"One of the most beautiful experiences a person can have in the Church is that of being able to see and touch the work of the Lord in people's lives, of experiencing the fact that God is not some abstract entity, but a reality so great and strong as to fill man's heart to overflowing; a living Person Who is close to us, Who loves us and asks to be loved".
Benedict XVI highlighted how the requirements for following Christ "may seem very harsh, but in reality they express the novelty and absolute priority of the Kingdom of God which is present in the Person of Jesus Christ. They are, in the final analysis, the radical commitment that is due to the Love of God, which Jesus Himself was the first to obey".

"A person who renounces everything in order to follow Christ enters a new dimension of freedom", he continued. "Freedom and love are the same thing, while obeying one's own egoism leads to rivality and conflict".

The Holy Father concluded by inviting everyone "to contemplate the mystery of the divine-human Heart of the Lord Jesus. ... People who fix their gaze on that Heart, pierced and ever open with Love for us, feel the truth of the following invocation: 'Be you, my Lord, my only good', and are ready to abandon everything in order to follow the Lord".

After praying the Angelus, the Pope recalled how in Lebanon this morning a beatification ceremony was held for Etienne (ne Joseph) Nehme, religious of the Lebanese Maronite Order who lived in Lebanon between the end of the nineteenth century and the first half of the twentieth century. "My heartfelt congratulations go to our Lebanese brothers and sisters", he said, "and with great affection I commend them to the protection of the new blessed".

"On this Sunday which precedes the Solemnity of Sts. Peter and Paul Apostles", the Holy Father concluded, "Italy and other countries are celebrating the Day of the Pope's Charity. I express my gratitude to people who, with prayer and offerings, support the apostolic and charitable activity of Peter's Successor, in favour of the universal Church and of so many of our brothers and sisters, both near and far".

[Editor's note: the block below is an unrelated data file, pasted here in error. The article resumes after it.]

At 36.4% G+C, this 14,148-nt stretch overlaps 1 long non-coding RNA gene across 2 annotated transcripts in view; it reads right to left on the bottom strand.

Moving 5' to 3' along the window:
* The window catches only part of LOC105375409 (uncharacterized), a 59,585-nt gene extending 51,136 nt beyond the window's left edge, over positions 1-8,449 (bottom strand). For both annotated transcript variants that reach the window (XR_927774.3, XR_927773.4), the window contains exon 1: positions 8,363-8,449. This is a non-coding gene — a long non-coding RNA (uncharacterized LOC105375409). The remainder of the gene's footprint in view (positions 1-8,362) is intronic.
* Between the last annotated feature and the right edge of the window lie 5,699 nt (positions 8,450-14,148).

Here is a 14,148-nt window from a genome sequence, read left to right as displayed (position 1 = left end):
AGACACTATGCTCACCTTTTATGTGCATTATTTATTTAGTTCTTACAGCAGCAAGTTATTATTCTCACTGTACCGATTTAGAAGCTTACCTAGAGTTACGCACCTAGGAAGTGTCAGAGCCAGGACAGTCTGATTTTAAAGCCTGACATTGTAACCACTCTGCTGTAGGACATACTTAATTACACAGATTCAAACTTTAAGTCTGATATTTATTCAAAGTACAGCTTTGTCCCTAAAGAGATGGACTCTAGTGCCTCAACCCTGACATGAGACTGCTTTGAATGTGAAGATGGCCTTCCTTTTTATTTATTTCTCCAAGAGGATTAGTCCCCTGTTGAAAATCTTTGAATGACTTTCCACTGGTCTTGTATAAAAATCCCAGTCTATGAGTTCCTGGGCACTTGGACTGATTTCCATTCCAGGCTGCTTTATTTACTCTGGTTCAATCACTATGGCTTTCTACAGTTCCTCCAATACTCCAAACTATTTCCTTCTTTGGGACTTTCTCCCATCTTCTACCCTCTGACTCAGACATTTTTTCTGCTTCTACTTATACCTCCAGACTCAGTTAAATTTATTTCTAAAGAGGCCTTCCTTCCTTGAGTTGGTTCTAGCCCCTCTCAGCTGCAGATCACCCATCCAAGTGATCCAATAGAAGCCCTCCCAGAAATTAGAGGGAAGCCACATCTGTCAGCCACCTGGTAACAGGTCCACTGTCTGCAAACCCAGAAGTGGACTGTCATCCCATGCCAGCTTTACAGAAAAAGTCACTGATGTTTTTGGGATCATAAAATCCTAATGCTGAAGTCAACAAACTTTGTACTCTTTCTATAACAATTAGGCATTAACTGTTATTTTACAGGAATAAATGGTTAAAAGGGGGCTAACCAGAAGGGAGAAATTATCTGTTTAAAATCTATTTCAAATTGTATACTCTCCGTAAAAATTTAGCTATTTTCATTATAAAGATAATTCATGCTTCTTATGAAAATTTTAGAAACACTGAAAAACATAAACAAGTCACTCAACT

Scripture and Eucharist

Sacred Scripture and the Eucharist: -life-blood of Christian life
The initiative of encouraging “Regular reading of Holy Scripture and devout Eucharistic Adoration” was launched at the beginning of this year 2010 in the parish of Xiao Dian, diocese of Tai Yuan, Shan Xi province. According to a report sent to Fides Agency, on Sundays before Mass priests help the faithful to read the Scripture readings of the day, share impressions, while the priests explain the meaning and answer questions. On every important Liturgical feast day the parish community participates in Eucharistic Adoration for an hour before a solemn Mass. The parish priest said this “is a way of living the life of faith, fostering deeper devotion and respect for the Holy Eucharist and learning to put total trust in the Lord Jesus”. In fact “Sacred Scripture and the Eucharist are the life-blood of our Christian life ”. Every liturgical solemnity is an opportunity for the parish to organise community adoration and a procession with the Blessed Sacrament. Our faithful have adopted the good habit of reading the Bible together also before week day Mass. In this way, the parish priest concluded, “we help those who have little time for reading the Bible alone, to become more familiar with Holy Scripture, to reflect more deeply and grow ever closer to the Lord”. (NZ) (Agenzia Fides)

Personal Gospel: Jesus

VATICAN - The true meaning and purpose of any genuine missionary journey: to give people the living and personal Gospel, the Lord Jesus Himself